One of the strongest statements in the book, one Dr. Chapman makes again and again, is that “love is a choice.” We choose to speak or serve or act for our loved one’s benefit. Feelings, even the emotional feeling we so often describe as love, rise and fall. The love that holds a marriage together, and makes it work, is about choosing to love your spouse.

As I was reading The 5 Love Languages, I found myself making notes for myself and Kristi. She’s definitely a Quality Time person. She enjoys spending time with those she cares about. I want to be mindful of her love language by dedicating time to her and by creating opportunities for meaningful time together.

I’m a Word’s of Affirmation guy. I appreciate her kind words to me. Quality Time and Words of Affirmation are just part of the way we adore each other. The 5 Love Languages is an excellent book to help discover ways to bless your spouse and be blessed by them.

I recommend this to couples of all ages. It’s never too early or too late to learn how to be a better partner in marriage.

Check it out.  It’s good reading.  Click on the Book below to get your copy on Amazon.com.

1 Corinthians 13

Love, It’s a Verb Thing

I’m looking at the Love chapter from 1st Corinthians this week. We read it at weddings. We touch on it now and then in Sunday school lessons. Maybe we stumble on some of its verses as we thumb through Valentine’s Day cards in the “Religious” category.

1st Corinthians 13 is a great read. Check it out here before I show you something important:

If I speak in the tongues of men and of angels, but have not love, I am only a resounding gong or a clanging cymbal. If I have the gift of prophecy and can fathom all mysteries and all knowledge, and if I have a faith that can move mountains, but have not love, I am nothing. If I give all I possess to the poor and surrender my body to the flames, but have not love, I gain nothing.

Love is patient, love is kind. It does not envy, it does not boast, it is not proud. It is not rude, it is not self-seeking, it is not easily angered, it keeps no record of wrongs. Love does not delight in evil but rejoices with the truth. It always protects, always trusts, always hopes, always perseveres. Love never fails.

But where there are prophecies, they will cease; where there are tongues, they will be stilled; where there is knowledge, it will pass away. For we know in part and we prophesy in part, but when perfection comes, the imperfect disappears. When I was a child, I talked like a child, I thought like a child, I reasoned like a child. When I became a man, I put childish ways behind me. Now we see but a poor reflection as in a mirror; then we shall see face to face. Now I know in part; then I shall know fully, even as I am fully known.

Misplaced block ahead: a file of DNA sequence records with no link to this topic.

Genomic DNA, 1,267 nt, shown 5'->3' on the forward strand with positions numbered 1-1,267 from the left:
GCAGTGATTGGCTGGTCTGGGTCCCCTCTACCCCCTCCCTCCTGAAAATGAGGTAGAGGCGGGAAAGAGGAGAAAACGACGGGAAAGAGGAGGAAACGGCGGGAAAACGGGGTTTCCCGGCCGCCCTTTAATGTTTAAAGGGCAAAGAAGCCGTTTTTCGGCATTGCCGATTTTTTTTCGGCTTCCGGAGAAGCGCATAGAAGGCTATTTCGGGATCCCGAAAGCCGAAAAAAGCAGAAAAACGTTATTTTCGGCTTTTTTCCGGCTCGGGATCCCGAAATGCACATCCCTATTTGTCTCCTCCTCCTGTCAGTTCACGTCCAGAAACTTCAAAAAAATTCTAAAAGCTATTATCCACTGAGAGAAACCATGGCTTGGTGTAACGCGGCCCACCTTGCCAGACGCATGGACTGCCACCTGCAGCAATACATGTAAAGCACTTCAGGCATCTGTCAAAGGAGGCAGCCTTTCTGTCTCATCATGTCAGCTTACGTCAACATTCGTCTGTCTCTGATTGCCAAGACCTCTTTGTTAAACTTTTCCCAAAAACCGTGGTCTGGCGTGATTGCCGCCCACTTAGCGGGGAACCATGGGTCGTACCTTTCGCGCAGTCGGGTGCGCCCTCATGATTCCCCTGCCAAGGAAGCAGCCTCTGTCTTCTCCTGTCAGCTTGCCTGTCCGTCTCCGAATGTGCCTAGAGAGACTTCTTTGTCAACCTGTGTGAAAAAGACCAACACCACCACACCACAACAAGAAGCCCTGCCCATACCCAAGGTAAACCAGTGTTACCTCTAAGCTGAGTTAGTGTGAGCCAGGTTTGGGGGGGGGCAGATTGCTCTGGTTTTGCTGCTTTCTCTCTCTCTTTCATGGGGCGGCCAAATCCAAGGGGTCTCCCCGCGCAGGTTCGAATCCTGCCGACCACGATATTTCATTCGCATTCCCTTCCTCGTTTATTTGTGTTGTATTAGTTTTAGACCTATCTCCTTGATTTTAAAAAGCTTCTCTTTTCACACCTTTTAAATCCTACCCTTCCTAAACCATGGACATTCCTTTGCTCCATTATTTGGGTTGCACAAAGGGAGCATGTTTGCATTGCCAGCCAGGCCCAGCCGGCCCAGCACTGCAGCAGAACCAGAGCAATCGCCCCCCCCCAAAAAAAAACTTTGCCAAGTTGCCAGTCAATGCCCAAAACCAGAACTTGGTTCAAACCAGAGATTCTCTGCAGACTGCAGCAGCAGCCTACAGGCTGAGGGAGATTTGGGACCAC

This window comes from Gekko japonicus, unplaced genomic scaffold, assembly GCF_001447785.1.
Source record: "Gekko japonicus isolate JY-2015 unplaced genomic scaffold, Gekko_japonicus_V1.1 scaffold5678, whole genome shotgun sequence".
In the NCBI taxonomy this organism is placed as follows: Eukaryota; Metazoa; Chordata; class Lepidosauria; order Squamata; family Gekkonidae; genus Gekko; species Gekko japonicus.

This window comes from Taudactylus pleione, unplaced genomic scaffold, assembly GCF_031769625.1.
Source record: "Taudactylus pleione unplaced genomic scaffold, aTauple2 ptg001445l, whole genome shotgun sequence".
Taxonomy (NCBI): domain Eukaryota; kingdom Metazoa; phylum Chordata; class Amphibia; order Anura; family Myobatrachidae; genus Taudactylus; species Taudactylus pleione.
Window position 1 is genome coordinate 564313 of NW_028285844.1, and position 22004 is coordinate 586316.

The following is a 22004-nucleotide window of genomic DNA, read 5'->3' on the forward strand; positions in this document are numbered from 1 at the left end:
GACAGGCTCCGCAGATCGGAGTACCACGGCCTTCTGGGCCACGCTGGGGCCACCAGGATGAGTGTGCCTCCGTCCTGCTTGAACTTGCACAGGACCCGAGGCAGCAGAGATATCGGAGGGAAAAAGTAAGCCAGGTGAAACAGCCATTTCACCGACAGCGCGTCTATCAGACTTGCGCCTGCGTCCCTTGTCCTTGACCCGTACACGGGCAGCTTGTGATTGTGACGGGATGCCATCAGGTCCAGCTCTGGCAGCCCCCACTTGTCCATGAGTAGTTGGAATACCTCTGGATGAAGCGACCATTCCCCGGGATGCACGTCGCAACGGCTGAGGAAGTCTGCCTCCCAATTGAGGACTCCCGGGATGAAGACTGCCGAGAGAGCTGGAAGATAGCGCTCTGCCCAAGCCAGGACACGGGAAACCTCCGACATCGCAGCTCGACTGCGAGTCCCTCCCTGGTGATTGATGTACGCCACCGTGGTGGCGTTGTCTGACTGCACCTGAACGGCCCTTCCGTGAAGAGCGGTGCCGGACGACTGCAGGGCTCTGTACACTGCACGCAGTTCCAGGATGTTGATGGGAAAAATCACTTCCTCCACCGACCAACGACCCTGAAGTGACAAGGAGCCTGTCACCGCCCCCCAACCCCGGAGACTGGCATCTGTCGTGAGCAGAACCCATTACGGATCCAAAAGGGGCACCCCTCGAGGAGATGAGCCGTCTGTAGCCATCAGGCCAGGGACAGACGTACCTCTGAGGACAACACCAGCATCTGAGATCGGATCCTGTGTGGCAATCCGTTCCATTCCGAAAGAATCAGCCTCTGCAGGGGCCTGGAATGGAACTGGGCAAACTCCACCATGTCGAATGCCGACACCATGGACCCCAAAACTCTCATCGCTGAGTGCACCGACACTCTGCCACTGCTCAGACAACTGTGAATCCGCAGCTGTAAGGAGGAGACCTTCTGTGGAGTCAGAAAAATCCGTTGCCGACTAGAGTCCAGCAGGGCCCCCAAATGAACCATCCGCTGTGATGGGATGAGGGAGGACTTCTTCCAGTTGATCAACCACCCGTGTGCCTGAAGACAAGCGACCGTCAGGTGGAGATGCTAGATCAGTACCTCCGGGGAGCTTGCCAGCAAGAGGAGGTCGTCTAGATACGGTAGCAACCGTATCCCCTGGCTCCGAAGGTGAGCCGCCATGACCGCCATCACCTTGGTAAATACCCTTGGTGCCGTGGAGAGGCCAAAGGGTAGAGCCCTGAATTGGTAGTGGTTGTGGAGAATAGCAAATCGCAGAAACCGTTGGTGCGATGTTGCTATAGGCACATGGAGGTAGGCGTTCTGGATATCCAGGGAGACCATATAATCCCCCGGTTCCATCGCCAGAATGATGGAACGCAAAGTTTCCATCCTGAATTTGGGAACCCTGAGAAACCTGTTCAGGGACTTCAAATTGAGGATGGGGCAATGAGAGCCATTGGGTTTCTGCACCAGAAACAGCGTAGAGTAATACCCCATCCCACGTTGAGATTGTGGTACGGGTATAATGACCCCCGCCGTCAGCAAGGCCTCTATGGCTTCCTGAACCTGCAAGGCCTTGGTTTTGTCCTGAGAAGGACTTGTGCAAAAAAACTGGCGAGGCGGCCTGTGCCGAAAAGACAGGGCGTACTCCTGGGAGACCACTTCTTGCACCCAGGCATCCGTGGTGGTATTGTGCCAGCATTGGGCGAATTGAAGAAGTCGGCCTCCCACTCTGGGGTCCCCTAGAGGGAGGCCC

And now these three remain: faith, hope and love. But the greatest of these is love.

Disclaimer: Important Information Ahead…

There’s something interesting going on in that section between “Love is Patient” and “Love Never Fails.” In the Greek, Paul uses 16 verbs to describe love. Not Adjectives. Verbs. He’s not telling us what Love Is. He’s showing us what Love Does!

In the Bible, love is active. It’s what we do. It’s going out of our way. It’s putting up with aggravation. It’s walking the pilgrim’s path with another. It’s in our acts of kindness and charity.

Love is only partly what we Feel. Most of what we hear about love or read about love has to do with feelings. In actuality, love is mostly about what we Do. Paul doesn’t mention anything about warm fuzzy feelings in this chapter.

Think about it this way: Jesus tells us to love our enemies. I struggle with that, just like anyone else would. I have a hard time mustering up pleasant feelings for people I don’t like. BUT, having “pleasant feelings” isn’t what Jesus is asking for. He is telling us, like Paul, to show love. The word Jesus uses, and the word Paul uses in this chapter over and over and over again is agape. Agape (a-ga-pe) is the kind of sacrificial love we receive from God. It’s a love that transcends feelings and comes to us in concrete actions. Look at what is says in another section of scripture: “This is love: not that we loved God, but that he loved us and sent his Son as an atoning sacrifice for our sins.” The Greek work for love, agape, is used again. It’s God’s active love for us. When it comes to loving even our enemies, it’s agape love, not a feelings base sentiment, that we express to them. If everyone practiced agape love, even toward enemies, I think we would find that we would have fewer and fewer enemies.